Loch Stiapabhat in Ness – Lewis’s busy migration crossroads

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Autumn is the best time of the year for birdwatching and in this article, RSPB Scotland’s Vicky Anderson highlights the recent visitors to the Western Isles.

It’s the time of year when birds which have spent the breeding season in the high northern hemisphere migrate south for the winter.

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Throw in some inclement weather, such as we have recently experienced, and birds can get blown off course and end up in places where they shouldn’t really be.

The Western Isles have hosted some very rare visitors in recent weeks – including birds that have travelled all the way from America in the wake of Hurricane Gonzalo.

These have included a scarlet tanager and a grey-cheeked thrush on Barra; a hermit thrush on North Uist; and here on Lewis a chimney swift at the Loch Stiapabhat nature reserve in Ness.

The chimney swift breeds in North America and will have been on its way to its wintering area in South America when it was blown across the Atlantic by the hurricane.

It is only the third record of chimney swift for Scotland, the first for the Western Isles and the first one in nine years seen anywhere in Britain and Ireland.

It was first spotted by a visiting birdwatcher, Nick Davies, flying past the lighthouse at the Butt of Lewis on the morning of 23rd October, but was not specifically identified; this was confirmed later that day by local ornithologist Tony Marr.

Tony spends most of his time finding, watching and recording the birds at the Loch Stiapabhat Local Nature Reserve and in the wider Ness area every spring and autumn.

He has an impressive list of records but the chimney swift is by far his most exciting. In the birding world it is known as a “mega” which translates as an “extremely rare vagrant!”

“This autumn has been my best ever”, Tony told us. “I thought I was lucky seeing a gyr falcon a few weeks ago, but the highlight is the chimney swift. Nick and I were standing near the Loch Stiapabhat Reserve late in the afternoon, looking through a flock of golden plover, when the swift flew over our heads! The bird was small and sooty grey, with a stocky body and a square-ended tail”.

The swift attracted a few twitchers, birders who travel long distances to see a new species to add to their bird list. One enthusiast drove from Lands End in Cornwall, where he was watching a yellow-billed cuckoo from North America when the news of the swift broke.

He picked up a friend in Cheshire, drove overnight to Inverness Airport and they flew from there to Lewis for a few precious hours to hopefully add this swift to their British List. Fortunately, their luck was in and the bird was re-found flying over the reserve and Port of Ness.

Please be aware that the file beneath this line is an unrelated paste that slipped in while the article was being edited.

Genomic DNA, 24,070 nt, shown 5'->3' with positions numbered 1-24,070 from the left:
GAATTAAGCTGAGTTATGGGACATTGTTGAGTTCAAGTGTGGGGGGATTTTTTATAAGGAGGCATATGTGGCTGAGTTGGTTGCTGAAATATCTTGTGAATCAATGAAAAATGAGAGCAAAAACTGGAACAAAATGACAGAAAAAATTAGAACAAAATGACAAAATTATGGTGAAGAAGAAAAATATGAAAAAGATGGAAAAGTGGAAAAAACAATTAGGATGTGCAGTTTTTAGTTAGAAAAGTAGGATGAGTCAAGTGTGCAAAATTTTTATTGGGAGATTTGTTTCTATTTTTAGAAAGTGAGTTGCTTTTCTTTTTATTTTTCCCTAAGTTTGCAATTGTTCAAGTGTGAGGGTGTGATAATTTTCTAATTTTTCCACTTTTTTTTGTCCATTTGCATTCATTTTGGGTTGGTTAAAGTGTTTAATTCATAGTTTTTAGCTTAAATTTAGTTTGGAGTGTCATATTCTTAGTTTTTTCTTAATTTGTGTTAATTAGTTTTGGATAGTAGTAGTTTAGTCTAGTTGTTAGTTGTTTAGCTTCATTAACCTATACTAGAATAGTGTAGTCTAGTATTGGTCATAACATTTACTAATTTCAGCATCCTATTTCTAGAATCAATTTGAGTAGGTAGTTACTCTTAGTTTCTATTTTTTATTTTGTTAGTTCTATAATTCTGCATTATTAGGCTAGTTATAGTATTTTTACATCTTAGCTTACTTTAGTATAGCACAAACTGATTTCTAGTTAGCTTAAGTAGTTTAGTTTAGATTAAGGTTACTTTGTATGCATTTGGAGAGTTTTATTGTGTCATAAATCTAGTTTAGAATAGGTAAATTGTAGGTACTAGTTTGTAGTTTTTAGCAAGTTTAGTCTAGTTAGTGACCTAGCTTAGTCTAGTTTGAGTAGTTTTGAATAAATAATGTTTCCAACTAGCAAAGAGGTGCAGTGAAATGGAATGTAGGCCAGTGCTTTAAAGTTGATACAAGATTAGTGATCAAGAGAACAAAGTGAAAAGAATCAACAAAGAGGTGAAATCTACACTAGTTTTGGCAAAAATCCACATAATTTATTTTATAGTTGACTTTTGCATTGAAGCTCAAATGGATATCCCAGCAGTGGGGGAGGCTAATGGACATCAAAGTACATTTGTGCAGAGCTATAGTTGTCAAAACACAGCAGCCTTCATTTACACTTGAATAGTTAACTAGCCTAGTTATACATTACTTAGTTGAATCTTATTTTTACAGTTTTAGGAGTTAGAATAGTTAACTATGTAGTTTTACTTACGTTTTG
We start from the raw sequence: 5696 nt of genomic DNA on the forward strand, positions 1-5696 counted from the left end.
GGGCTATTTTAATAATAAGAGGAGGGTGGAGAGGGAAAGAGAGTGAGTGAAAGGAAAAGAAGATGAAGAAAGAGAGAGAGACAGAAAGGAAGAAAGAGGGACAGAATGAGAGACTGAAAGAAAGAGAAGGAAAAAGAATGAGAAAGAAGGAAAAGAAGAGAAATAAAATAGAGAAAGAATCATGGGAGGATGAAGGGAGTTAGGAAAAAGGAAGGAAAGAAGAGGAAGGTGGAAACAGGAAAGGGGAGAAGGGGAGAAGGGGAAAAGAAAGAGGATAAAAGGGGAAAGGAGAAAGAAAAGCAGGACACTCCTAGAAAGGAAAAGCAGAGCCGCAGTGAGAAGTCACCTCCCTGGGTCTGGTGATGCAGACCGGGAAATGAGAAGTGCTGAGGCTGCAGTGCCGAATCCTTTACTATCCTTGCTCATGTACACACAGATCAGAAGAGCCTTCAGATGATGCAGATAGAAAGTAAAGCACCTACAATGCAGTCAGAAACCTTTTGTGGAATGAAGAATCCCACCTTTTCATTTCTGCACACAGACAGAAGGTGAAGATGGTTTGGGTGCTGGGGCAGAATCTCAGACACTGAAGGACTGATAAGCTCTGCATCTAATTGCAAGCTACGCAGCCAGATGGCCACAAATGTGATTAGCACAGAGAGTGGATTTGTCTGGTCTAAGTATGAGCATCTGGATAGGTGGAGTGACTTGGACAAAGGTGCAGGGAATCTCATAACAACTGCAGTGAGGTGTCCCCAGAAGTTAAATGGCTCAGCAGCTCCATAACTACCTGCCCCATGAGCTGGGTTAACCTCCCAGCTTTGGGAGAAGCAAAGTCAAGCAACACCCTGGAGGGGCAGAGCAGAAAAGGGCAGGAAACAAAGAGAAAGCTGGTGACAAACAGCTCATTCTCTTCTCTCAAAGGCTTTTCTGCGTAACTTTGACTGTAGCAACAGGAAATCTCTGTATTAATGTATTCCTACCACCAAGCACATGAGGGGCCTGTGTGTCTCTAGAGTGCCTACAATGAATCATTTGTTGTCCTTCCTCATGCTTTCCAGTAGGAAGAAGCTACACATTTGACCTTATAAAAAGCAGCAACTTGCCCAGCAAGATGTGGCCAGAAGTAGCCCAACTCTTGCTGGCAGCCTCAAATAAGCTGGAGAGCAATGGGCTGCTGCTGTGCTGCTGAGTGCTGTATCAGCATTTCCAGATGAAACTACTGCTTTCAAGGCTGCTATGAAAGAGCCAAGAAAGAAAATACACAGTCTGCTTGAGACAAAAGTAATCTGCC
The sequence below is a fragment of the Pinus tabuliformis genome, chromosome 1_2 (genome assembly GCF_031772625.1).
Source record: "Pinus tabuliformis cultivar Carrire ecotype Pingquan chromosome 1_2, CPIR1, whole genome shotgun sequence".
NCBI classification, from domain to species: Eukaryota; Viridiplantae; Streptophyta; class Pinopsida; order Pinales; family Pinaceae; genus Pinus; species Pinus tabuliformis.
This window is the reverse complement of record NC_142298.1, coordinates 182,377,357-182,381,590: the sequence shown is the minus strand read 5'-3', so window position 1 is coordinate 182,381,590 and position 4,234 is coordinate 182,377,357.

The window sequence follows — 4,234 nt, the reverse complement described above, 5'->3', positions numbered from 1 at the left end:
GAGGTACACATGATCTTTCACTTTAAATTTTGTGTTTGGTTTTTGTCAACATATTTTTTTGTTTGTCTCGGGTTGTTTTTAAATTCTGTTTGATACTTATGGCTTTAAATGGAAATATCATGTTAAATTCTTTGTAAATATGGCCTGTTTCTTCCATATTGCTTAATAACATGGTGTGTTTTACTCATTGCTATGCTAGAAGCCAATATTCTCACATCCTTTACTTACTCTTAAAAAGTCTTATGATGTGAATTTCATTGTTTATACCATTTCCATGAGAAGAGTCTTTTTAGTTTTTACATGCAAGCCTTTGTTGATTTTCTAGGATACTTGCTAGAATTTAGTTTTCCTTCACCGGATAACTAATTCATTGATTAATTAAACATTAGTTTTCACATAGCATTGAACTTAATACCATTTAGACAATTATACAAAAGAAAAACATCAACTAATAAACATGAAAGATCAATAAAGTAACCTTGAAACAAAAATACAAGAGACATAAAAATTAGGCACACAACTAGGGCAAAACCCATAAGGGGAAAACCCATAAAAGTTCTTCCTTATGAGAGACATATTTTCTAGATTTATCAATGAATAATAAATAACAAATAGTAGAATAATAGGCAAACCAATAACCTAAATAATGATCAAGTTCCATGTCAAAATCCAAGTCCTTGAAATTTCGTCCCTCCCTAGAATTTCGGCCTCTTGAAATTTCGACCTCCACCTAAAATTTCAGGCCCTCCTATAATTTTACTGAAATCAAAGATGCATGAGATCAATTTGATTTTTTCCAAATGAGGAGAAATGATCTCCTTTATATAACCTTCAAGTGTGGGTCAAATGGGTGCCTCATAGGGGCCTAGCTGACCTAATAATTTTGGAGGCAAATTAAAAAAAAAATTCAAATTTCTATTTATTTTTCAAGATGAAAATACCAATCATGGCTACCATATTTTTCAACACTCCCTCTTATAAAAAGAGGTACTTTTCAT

As well as these rarities, Loch Stiapabhat has hosted many regular migrants this season. Small groups of whooper swans are touching down almost every day after their long flight from Iceland.

The machair surrounding the Loch supports lots of feeding waders, and golden plover numbers for example peaked at 600 in October.

The wet fen around the loch at the moment is literally jumping with common snipe. In the last few days Tony has also spotted a white-rumped Sandpiper on the machair and a Slavonian grebe on the Loch.

Another wildlife spectacle has been the arrival of thousands of Icelandic redwings. Two thousand flew in and landed at the Butt in bad weather on just one day last week, and hundreds more were covering the Machair. These thrushes are migrating from Iceland to spend the winter in the UK and Ireland.

Tony sits on the advisory board for the Nature Reserve, which was set up by Urras Oighreachd Ghabhsainn, the landowner, who have led on the management of the reserve in recent years.

In April this year they opened a new Nature Observatory at Loch Stiapabhat, which includes some excellent interpretation panels about migration, illustrating how the reserve serves as a refuelling and resting stop for birds in both spring and autumn as they head to their final destination.

Tony, who used to be a bird tour leader, said: “I enjoy finding the rarer birds, but I also love seeing all the commoner ones flying through the reserve and over the surrounding area. Bird migration is a great spectacle, and it’s fantastic to sit in the hide and see this in action all around you.”